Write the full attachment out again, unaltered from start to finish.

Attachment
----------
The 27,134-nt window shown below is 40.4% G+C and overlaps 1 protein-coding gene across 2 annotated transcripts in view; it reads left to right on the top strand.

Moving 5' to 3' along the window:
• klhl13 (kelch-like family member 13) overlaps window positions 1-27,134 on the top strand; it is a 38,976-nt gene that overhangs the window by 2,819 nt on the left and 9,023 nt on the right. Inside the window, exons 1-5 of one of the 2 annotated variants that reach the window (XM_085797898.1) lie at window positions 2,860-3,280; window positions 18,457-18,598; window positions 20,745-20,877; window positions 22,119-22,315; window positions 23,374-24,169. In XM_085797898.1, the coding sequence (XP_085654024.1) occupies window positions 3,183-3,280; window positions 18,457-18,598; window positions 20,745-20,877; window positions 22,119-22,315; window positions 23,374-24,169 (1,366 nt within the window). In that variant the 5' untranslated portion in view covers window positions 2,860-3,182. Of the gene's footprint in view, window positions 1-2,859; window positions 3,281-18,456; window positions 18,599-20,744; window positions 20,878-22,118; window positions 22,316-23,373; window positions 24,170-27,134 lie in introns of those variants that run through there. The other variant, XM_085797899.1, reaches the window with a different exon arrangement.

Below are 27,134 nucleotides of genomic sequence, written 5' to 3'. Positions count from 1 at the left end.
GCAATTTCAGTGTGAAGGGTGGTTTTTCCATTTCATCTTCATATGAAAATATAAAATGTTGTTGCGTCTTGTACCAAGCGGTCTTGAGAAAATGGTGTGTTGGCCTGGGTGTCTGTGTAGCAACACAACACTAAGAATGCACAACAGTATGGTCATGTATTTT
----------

The 27,134-nt window shown below is 40.4% G+C and overlaps 1 protein-coding gene across 2 annotated transcripts in view; it reads left to right on the top strand.

Moving 5' to 3' along the window:
• klhl13 (kelch-like family member 13) overlaps window positions 1-27,134 on the top strand; it is a 38,976-nt gene that overhangs the window by 2,819 nt on the left and 9,023 nt on the right. Inside the window, exons 1-5 of one of the 2 annotated variants that reach the window (XM_085797898.1) lie at window positions 2,860-3,280; window positions 18,457-18,598; window positions 20,745-20,877; window positions 22,119-22,315; window positions 23,374-24,169. In XM_085797898.1, the coding sequence (XP_085654024.1) occupies window positions 3,183-3,280; window positions 18,457-18,598; window positions 20,745-20,877; window positions 22,119-22,315; window positions 23,374-24,169 (1,366 nt within the window). In that variant the 5' untranslated portion in view covers window positions 2,860-3,182. Of the gene's footprint in view, window positions 1-2,859; window positions 3,281-18,456; window positions 18,599-20,744; window positions 20,878-22,118; window positions 22,316-23,373; window positions 24,170-27,134 lie in introns of those variants that run through there. The other variant, XM_085797899.1, reaches the window with a different exon arrangement.

Below are 27,134 nucleotides of genomic sequence, written 5' to 3'. Positions count from 1 at the left end.
GCAATTTCAGTGTGAAGGGTGGTTTTTCCATTTCATCTTCATATGAAAATATAAAATGTTGTTGCGTCTTGTACCAAGCGGTCTTGAGAAAATGGTGTGTTGGCCTGGGTGTCTGTGTAGCAACACAACACTAAGAATGCACAACAGTATGGTCATGTATTTT